Although the valve body as described above includes base member 230, in an alternative embodiment, the first chamber 210 and the second chamber 220 can be coupled within a socket provided on the inflatable device or could be coupled directly to the inflatable device without the benefit of base 230.
Although the valve 100 as described above includes a valve body 200 that has two separate chambers 210, 220, alternatively, the valve body 200 need only define a single chamber.
Although the support post 255 of retention element 250 as described above includes a detent 257 to retain the check valve 300, alternatively, the support post 255 need not have a detent and the check valve can be fixedly adhered to the support post 255. Moreover, the check valve need not have an opening for slidably engaging the support post 255, but can simply be fixedly coupled to an end of the support post 255. Moreover, although the support post 255 as illustrated is configured to be coaxial with the valve body 200, alternatively, the support post 255 can be offset from the axis of the valve body 200. In such a configuration, during inflation, the check valve 300 would flex about the post, but would be off center from the conduit.
Although the retention element 250 is described above as including a single support post 255, a plurality of support posts may be provided.
Although the check valve 300 is described above as being formed from rubber or plastic, any material that is somewhat flexible and configured to selectively engage the valve body as described above could be used. Moreover, although the check valve 300 is described above as being disposed adjacent the end of the conduit 500, the check valve 300 can be positioned at any location within the conduit 500. Additionally, the check valve 300 need not be dimensioned as illustrated. Any dimension suitable to seal the conduit can be used.
While various embodiments of the invention have been described above, it should be understood that they have been presented by way of example only, and not limitation. Thus, the breadth and scope of the invention should not be limited by any of the above-described embodiments, but should be defined only in accordance with the following claims and their equivalence.
The previous description of the embodiments is provided to enable any person skilled tin the art to make or use the invention. While the invention has been particularly shown and described with reference to embodiments thereof, it will be understood by those skilled in art that various changes in form and details may be made therein without departing from the spirit and the invention.
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|GB797059A||Title not available|
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|1||Photographs of valve publicly available more than one year prior to Feb. 21, 2003 (5 pages).|
|2||Printout of http://bartswatersport.com/mulrepbosvall.html illustrating Replacement Boston/Schraeder Valve, printed on Feb. 10, 2003, 1 page.|
|3||Printout of http://www.shipstore.com/ss/html.SEV/SEVBV.html illustrating Boston Valve screw in valve, printed on Feb. 10, 2003, 3 pages.|
|Citing Patent||Filing date||Publication date||Applicant||Title|
|US7841482 *||Mar 7, 2005||Nov 30, 2010||Mangar International Limited||Fluid flow connector|
|US8281799 *||May 19, 2010||Oct 9, 2012||Chien-Ping Lien||Valve set|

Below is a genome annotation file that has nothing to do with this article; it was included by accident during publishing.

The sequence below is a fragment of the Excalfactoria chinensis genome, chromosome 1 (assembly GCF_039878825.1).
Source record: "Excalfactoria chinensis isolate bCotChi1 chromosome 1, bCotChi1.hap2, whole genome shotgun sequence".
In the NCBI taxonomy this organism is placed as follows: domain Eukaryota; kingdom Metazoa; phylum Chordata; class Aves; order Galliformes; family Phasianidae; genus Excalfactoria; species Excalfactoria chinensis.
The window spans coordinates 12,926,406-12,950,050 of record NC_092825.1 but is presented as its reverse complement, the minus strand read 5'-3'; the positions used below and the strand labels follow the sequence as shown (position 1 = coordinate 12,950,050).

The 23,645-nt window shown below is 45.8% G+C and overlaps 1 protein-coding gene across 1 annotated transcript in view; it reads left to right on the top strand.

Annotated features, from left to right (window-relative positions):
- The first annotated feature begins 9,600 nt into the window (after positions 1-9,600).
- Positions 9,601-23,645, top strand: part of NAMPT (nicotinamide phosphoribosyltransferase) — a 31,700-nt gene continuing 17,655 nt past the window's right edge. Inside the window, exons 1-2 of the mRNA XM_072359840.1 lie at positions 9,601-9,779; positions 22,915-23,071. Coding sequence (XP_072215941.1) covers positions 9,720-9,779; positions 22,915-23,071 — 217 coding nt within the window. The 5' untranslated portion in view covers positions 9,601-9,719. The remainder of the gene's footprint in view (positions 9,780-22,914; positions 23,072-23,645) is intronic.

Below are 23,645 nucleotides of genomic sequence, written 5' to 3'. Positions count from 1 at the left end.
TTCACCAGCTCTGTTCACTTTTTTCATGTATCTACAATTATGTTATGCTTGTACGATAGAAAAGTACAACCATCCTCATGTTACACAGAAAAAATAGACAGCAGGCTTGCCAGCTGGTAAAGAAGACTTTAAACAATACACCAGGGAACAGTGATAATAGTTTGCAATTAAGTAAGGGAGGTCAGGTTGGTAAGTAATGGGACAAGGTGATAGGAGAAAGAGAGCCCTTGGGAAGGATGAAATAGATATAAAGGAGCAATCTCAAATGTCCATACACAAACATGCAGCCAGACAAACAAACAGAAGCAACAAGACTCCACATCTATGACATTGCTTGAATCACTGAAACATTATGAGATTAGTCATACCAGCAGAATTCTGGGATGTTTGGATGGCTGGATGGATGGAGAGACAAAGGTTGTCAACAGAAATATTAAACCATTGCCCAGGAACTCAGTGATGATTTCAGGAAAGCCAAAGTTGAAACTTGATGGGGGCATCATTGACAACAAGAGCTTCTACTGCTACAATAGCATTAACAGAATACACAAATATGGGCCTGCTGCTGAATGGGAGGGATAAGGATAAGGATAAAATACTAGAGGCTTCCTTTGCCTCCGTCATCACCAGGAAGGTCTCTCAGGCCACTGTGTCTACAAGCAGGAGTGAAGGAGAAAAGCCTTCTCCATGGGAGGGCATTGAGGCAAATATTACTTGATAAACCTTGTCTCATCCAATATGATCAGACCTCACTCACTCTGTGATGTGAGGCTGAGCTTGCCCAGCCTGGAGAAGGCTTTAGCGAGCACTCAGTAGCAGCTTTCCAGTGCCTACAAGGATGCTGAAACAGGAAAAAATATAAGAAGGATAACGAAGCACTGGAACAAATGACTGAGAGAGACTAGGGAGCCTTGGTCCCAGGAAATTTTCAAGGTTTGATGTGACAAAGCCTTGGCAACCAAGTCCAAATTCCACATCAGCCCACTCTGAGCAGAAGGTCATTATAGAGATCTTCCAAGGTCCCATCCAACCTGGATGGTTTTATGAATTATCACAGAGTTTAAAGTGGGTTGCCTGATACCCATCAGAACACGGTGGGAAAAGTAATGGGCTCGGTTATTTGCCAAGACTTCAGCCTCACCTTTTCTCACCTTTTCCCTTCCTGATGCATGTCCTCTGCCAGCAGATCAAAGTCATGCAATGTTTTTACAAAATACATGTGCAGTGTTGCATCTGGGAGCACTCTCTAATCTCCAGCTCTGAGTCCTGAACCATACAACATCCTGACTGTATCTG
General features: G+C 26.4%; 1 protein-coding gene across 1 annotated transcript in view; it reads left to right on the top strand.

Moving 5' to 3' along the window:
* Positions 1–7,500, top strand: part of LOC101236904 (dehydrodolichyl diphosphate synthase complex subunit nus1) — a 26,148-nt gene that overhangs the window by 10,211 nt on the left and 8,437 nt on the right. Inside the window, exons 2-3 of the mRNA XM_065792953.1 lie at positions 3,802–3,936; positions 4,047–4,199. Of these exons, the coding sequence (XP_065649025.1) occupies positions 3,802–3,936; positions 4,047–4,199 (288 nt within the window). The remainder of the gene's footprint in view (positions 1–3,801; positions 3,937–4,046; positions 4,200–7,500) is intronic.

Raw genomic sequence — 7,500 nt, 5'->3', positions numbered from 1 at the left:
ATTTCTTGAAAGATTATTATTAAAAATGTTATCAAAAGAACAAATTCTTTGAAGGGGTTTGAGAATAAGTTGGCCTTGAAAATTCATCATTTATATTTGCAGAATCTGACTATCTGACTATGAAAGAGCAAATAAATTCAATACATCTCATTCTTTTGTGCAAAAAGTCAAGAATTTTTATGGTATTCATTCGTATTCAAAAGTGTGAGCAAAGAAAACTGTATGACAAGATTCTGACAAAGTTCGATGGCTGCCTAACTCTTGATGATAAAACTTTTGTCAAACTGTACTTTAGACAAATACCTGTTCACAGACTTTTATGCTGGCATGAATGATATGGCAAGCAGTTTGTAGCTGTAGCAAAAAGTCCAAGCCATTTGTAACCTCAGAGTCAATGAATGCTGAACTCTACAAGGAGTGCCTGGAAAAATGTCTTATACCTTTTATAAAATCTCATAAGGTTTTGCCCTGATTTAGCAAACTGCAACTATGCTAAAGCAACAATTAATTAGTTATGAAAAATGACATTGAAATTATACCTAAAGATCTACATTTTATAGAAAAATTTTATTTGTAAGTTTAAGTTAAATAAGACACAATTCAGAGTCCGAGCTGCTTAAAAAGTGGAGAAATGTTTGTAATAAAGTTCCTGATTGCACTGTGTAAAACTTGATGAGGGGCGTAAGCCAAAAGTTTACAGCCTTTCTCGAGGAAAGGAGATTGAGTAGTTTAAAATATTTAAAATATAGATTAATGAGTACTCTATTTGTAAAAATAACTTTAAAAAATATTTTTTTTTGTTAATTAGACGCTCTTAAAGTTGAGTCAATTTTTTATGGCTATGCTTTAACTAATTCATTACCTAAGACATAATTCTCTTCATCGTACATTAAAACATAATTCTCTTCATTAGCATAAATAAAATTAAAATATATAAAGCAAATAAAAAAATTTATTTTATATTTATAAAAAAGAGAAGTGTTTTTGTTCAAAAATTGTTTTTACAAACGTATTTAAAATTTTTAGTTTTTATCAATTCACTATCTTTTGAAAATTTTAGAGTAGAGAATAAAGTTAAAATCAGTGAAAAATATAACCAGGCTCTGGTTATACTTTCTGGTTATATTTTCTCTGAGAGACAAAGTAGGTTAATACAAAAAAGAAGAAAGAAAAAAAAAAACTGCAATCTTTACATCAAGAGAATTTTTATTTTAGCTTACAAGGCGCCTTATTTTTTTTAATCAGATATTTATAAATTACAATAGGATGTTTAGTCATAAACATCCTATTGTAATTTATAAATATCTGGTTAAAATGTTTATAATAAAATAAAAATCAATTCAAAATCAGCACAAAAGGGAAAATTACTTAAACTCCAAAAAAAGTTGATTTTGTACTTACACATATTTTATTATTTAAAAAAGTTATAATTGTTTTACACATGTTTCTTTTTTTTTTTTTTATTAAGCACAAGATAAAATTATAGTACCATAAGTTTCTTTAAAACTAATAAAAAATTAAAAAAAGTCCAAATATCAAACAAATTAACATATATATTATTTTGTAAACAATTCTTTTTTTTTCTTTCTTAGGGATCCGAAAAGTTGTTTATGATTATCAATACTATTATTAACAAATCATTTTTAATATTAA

|US8753051 *||Sep 25, 2012||Jun 17, 2014||Wu Qiang||Valve assemblies for a dunnage or cargo air bags, and related methods of use|
|US20080018100 *||Mar 7, 2005||Jan 24, 2008||Mangar International Limited||Fluid Flow Connector|
|US20080196768 *||Feb 20, 2007||Aug 21, 2008||Alliance Plastics||Combination tethered protective-cap and pressure cap|
|US20110284105 *||May 19, 2010||Nov 24, 2011||Chien-Ping Lien||Valve set|
|US20150037113 *||Jul 29, 2014||Feb 5, 2015||Signode Industrial Group Llc||Valve|
|WO2015051394A1 *||Oct 8, 2013||Apr 16, 2015||Sea To Summit Pty Ltd||Improved valve for inflatable devices|
|U.S. Classification||137/223, 137/854, 446/224, 137/232|
|International Classification||F16K15/20, F16K15/14|
|Cooperative Classification||Y10T137/3584, Y10T137/789, F16K15/205, Y10T137/374|
|Feb 21, 2003||AS||Assignment|
Owner name: GRAY MATTER HOLDINGS, LLC, MARYLAND
Free format text: ASSIGNMENT OF ASSIGNORS INTEREST;ASSIGNORS:REEB, DAVID L.;LE GETTE, BRIAN E.;REEL/FRAME:013794/0620
Effective date: 20030221
|Nov 6, 2003||AS||Assignment|
Owner name: 180S, INC., MARYLAND
Free format text: CHANGE OF NAME;ASSIGNOR:GRAY MATTER HOLDINGS, LLC;REEL/FRAME:014108/0195
Effective date: 20030813
|Dec 22, 2003||AS||Assignment|
Owner name: 180S, INC., MARYLAND
Free format text: RELEASE BY SECURED PARTY;ASSIGNOR:PROVIDENT BANK OF MARYLAND AND PROVIDENT LEASE CORP., INC.;REEL/FRAME:014822/0163
Effective date: 20031205
Owner name: 180S, INC., MARYLAND
Free format text: RELEASE OF SECURITY INTEREST;ASSIGNOR:ALLEGIANCE CAPITAL LIMITED PARTNERSHIP;REEL/FRAME:014822/0179
Effective date: 20031210
Owner name: BANK OF AMERICA, N.A., VIRGINIA
Free format text: SECURITY INTEREST;ASSIGNOR:KELSYUS, LLC;REEL/FRAME:014822/0190
Effective date: 20031211
Owner name: KELSYUS, LLC, VIRGINIA
Free format text: ASSIGNMENT OF ASSIGNORS INTEREST;ASSIGNOR:180S, INC.;REEL/FRAME:014822/0155
Effective date: 20031209
|Feb 20, 2004||AS||Assignment|
Owner name: KELSYUS, LLC, VIRGINIA
Free format text: ASSIGNMENT OF ASSIGNORS INTEREST;ASSIGNOR:180S, INC.;REEL/FRAME:014363/0001
Effective date: 20031209
|May 30, 2006||CC||Certificate of correction|
|Jul 1, 2009||FPAY||Fee payment|
Year of fee payment: 4
|Jul 3, 2013||FPAY||Fee payment|
Year of fee payment: 8